Zimbabwe’s Morgan Tsvangirai Buried Amid Rivalry In MDC

More than 5,000 people have attended the burial of Zimbabwe’s opposition leader Morgan Tsvangirai in his home village after he died of colon cancer.

The burial was marred by divisions in the party he formed and led, the Movement for Democratic Change (MDC).

Crowds booed two leaders challenging the appointment of Nelson Chamisa as the party’s acting president.

Mr Tsvangirai, a fierce opponent of Zanu-PF’s 37-year rule, died of colon cancer on 14 February aged 65.

Kenya’s main opposition leader Raila Odinga attended the burial, having previously hailed Mr Tsvangirai as someone who fought for “justice for his country and his people despite the firm hands of dictatorship that held sway”.

Kenya’s immigration department had barred two allies of Mr Odinga, Senator James Orengo and businessman Jimi Wanjigi, from flying to Zimbabwe for the burial, saying the pair had failed to present a court order overturning a suspension of their passports.

The department later reversed its decision.

Mr Tsvangirai was lowered to his final resting place, beside his first wife Susan, in Buhera, some 200km (124 miles) from the capital, Harare.

Even in grief, the tensions within the MDC are apparent, as rival factions battle for control of the party, reports the BBC’s Shingai Nyoka from Harare.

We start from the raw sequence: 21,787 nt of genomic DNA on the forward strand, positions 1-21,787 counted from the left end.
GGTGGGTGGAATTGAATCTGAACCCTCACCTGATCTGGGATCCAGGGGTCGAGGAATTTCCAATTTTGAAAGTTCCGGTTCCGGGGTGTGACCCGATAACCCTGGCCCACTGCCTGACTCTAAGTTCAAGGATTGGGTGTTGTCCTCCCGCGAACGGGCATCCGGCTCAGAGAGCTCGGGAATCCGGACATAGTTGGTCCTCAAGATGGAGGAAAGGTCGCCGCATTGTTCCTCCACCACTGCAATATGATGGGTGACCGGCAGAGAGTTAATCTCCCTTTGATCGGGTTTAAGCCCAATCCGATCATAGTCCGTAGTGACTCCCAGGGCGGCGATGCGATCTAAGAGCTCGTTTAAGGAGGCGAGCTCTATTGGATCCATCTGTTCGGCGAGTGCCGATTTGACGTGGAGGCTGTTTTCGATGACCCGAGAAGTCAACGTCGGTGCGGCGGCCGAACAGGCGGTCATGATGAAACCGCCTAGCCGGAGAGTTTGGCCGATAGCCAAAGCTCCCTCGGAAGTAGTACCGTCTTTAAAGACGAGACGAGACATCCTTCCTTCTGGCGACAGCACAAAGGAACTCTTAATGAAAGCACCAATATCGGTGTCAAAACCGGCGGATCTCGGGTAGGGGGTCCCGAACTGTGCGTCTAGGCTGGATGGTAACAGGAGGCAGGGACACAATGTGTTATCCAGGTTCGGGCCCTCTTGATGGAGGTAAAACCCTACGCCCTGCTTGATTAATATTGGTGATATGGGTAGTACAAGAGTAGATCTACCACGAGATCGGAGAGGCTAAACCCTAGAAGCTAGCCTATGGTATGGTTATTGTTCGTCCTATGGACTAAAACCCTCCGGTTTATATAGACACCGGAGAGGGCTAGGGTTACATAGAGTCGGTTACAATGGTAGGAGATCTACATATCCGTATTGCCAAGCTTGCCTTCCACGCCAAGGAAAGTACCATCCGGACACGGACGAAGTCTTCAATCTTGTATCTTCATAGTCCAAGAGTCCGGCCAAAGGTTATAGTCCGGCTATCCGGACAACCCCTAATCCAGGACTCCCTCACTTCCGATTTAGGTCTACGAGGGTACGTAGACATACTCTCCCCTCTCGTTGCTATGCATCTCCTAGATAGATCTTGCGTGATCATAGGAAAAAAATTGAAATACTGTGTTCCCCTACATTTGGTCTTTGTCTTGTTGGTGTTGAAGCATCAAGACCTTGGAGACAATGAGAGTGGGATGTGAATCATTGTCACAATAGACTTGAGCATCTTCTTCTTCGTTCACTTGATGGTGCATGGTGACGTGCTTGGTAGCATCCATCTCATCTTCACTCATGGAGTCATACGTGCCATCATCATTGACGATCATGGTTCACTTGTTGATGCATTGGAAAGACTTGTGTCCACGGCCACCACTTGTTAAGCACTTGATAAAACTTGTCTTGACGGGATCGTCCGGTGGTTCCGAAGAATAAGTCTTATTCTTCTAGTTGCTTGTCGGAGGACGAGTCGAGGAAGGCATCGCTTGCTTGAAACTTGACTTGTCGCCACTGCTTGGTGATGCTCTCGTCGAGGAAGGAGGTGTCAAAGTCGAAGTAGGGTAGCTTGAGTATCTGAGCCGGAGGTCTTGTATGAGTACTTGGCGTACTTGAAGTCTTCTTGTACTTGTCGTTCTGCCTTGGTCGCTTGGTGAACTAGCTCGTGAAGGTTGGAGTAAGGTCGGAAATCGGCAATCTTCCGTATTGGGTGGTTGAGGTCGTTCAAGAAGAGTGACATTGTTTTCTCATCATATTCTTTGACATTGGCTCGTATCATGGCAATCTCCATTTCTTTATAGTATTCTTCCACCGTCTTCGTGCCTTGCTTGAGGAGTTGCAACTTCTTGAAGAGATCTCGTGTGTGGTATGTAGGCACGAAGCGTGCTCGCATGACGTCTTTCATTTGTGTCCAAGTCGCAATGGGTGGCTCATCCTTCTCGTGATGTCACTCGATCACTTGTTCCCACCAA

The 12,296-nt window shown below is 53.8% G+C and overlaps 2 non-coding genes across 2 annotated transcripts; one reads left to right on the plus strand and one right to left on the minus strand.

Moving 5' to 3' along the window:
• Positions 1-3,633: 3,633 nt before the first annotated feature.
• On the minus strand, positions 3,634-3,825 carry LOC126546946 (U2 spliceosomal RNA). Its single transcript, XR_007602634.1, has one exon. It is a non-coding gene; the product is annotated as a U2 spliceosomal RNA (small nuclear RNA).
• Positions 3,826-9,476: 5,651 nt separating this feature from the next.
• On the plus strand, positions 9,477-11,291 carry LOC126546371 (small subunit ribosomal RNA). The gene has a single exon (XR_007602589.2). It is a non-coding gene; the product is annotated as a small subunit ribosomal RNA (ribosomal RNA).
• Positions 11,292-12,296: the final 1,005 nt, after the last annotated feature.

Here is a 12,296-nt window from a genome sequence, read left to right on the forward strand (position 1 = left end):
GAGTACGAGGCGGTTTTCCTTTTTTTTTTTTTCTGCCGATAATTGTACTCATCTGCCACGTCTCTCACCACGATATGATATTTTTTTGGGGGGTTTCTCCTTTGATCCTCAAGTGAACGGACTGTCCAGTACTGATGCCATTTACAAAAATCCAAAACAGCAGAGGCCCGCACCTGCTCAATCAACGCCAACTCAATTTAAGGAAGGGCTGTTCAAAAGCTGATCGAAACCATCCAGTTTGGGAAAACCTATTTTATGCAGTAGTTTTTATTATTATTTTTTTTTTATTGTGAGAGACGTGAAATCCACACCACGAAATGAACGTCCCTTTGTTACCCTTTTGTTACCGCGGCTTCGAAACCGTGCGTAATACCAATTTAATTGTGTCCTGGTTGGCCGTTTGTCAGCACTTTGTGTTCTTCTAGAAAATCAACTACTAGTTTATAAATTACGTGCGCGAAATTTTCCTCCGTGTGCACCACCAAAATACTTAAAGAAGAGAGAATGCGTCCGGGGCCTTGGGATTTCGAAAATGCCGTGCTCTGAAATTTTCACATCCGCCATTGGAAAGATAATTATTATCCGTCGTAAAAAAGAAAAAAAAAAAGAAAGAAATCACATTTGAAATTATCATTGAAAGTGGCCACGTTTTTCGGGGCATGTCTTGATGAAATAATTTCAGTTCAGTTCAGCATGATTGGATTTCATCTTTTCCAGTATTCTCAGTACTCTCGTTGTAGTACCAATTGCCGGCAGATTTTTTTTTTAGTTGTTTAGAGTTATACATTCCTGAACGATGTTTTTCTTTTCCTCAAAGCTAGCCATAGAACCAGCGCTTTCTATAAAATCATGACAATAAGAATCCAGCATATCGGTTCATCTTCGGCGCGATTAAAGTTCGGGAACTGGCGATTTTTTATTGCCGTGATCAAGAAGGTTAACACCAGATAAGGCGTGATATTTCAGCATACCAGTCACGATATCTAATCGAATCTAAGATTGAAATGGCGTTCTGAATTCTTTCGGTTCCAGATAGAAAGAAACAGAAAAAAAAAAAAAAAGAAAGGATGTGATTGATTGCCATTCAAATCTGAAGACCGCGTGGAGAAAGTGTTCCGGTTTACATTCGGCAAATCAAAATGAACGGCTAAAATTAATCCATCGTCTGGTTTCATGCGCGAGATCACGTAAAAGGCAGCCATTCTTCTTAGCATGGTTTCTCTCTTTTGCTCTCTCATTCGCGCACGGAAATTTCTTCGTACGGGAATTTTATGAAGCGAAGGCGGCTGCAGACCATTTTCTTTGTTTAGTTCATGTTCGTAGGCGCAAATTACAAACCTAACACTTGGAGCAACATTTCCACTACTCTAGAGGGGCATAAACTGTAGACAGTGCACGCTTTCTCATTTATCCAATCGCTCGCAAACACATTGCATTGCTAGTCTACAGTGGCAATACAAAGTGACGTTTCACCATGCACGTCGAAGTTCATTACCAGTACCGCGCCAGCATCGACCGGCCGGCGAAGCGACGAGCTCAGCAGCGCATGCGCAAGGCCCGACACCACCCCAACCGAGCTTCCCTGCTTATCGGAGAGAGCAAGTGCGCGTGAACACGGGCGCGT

MDC vice-president Thokozani Khupe and secretary-general Douglas Mwonzora were booed by some mourners for opposing Mr Chamisa’s appointment as acting party leader.

Some believe the MDC could split following Mr Tsvangirai’s death, while others say it could re-energise itself under a new leadership, our correspondent says.

Zimbabwe is due to hold general elections later this year, the first since President Emmerson Mnangagwa forced long-time ruler Robert Mugabe to step down in November.

Mr Tsvangirai’s career was marked by a long political struggle against Mr Mugabe. He was beaten and imprisoned numerous times.

In the 2008 election, Mr Tsvangirai gained the most votes in the first round but not enough to win outright.

Before the second round of voting, Mr Mugabe’s security forces carried out a campaign of violence against opposition supporters, and Mr Tsvangirai withdrew.

Mr Mugabe was declared the winner, but an international outcry over allegations of violence and vote-rigging led to a power sharing agreement in which Mr Tsvangirai would serve as prime minister.

Mr Tsvangirai ran against Mr Mugabe again in 2013 but lost by a landslide.

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